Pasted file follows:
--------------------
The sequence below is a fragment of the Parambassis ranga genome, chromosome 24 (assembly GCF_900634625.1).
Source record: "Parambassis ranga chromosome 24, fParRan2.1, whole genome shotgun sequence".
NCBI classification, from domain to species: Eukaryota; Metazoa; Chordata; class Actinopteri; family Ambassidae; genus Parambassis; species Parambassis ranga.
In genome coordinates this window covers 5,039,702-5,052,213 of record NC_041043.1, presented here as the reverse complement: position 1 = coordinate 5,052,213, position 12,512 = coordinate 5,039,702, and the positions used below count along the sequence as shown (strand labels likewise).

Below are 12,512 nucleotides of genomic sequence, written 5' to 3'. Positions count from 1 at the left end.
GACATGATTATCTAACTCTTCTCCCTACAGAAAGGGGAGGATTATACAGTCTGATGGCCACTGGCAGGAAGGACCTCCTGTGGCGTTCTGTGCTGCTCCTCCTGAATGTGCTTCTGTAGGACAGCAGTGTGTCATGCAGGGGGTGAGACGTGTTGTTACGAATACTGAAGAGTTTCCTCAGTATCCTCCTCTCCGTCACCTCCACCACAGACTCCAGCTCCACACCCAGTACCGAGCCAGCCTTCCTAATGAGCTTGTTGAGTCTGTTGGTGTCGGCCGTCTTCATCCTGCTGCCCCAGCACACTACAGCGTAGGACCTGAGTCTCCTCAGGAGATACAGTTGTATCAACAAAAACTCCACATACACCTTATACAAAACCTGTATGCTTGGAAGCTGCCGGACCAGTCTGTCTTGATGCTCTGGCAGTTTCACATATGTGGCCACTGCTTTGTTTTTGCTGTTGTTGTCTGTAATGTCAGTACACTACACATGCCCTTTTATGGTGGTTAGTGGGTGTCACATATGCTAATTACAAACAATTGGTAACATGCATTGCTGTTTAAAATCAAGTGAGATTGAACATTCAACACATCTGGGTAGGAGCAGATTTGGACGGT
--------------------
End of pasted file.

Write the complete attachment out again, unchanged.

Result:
The sequence below is a fragment of the Parambassis ranga genome, chromosome 24 (assembly GCF_900634625.1).
Source record: "Parambassis ranga chromosome 24, fParRan2.1, whole genome shotgun sequence".
NCBI classification, from domain to species: Eukaryota; Metazoa; Chordata; class Actinopteri; family Ambassidae; genus Parambassis; species Parambassis ranga.
In genome coordinates this window covers 5,039,702-5,052,213 of record NC_041043.1, presented here as the reverse complement: position 1 = coordinate 5,052,213, position 12,512 = coordinate 5,039,702, and the positions used below count along the sequence as shown (strand labels likewise).

Below are 12,512 nucleotides of genomic sequence, written 5' to 3'. Positions count from 1 at the left end.
GACATGATTATCTAACTCTTCTCCCTACAGAAAGGGGAGGATTATACAGTCTGATGGCCACTGGCAGGAAGGACCTCCTGTGGCGTTCTGTGCTGCTCCTCCTGAATGTGCTTCTGTAGGACAGCAGTGTGTCATGCAGGGGGTGAGACGTGTTGTTACGAATACTGAAGAGTTTCCTCAGTATCCTCCTCTCCGTCACCTCCACCACAGACTCCAGCTCCACACCCAGTACCGAGCCAGCCTTCCTAATGAGCTTGTTGAGTCTGTTGGTGTCGGCCGTCTTCATCCTGCTGCCCCAGCACACTACAGCGTAGGACCTGAGTCTCCTCAGGAGATACAGTTGTATCAACAAAAACTCCACATACACCTTATACAAAACCTGTATGCTTGGAAGCTGCCGGACCAGTCTGTCTTGATGCTCTGGCAGTTTCACATATGTGGCCACTGCTTTGTTTTTGCTGTTGTTGTCTGTAATGTCAGTACACTACACATGCCCTTTTATGGTGGTTAGTGGGTGTCACATATGCTAATTACAAACAATTGGTAACATGCATTGCTGTTTAAAATCAAGTGAGATTGAACATTCAACACATCTGGGTAGGAGCAGATTTGGACGGT